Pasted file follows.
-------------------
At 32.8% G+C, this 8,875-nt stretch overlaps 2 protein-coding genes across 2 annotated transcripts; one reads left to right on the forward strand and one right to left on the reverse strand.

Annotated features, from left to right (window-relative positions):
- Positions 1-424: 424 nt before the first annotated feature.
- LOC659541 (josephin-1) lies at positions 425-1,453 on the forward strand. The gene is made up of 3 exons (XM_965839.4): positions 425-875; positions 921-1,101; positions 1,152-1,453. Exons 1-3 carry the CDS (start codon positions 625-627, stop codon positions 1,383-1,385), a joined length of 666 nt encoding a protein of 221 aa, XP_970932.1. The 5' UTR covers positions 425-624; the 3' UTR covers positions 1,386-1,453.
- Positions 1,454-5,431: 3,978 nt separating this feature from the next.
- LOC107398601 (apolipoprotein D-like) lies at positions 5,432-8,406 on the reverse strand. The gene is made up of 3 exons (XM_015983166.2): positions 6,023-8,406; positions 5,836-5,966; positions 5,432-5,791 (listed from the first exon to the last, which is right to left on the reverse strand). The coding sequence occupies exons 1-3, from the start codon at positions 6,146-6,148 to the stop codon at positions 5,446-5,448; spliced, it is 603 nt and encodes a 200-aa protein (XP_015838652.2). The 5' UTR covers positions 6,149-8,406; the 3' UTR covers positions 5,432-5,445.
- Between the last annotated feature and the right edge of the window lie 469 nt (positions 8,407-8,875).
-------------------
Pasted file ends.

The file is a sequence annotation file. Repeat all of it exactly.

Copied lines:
At 32.8% G+C, this 8,875-nt stretch overlaps 2 protein-coding genes across 2 annotated transcripts; one reads left to right on the forward strand and one right to left on the reverse strand.

Annotated features, from left to right (window-relative positions):
- Positions 1-424: 424 nt before the first annotated feature.
- LOC659541 (josephin-1) lies at positions 425-1,453 on the forward strand. The gene is made up of 3 exons (XM_965839.4): positions 425-875; positions 921-1,101; positions 1,152-1,453. Exons 1-3 carry the CDS (start codon positions 625-627, stop codon positions 1,383-1,385), a joined length of 666 nt encoding a protein of 221 aa, XP_970932.1. The 5' UTR covers positions 425-624; the 3' UTR covers positions 1,386-1,453.
- Positions 1,454-5,431: 3,978 nt separating this feature from the next.
- LOC107398601 (apolipoprotein D-like) lies at positions 5,432-8,406 on the reverse strand. The gene is made up of 3 exons (XM_015983166.2): positions 6,023-8,406; positions 5,836-5,966; positions 5,432-5,791 (listed from the first exon to the last, which is right to left on the reverse strand). The coding sequence occupies exons 1-3, from the start codon at positions 6,146-6,148 to the stop codon at positions 5,446-5,448; spliced, it is 603 nt and encodes a 200-aa protein (XP_015838652.2). The 5' UTR covers positions 6,149-8,406; the 3' UTR covers positions 5,432-5,445.
- Between the last annotated feature and the right edge of the window lie 469 nt (positions 8,407-8,875).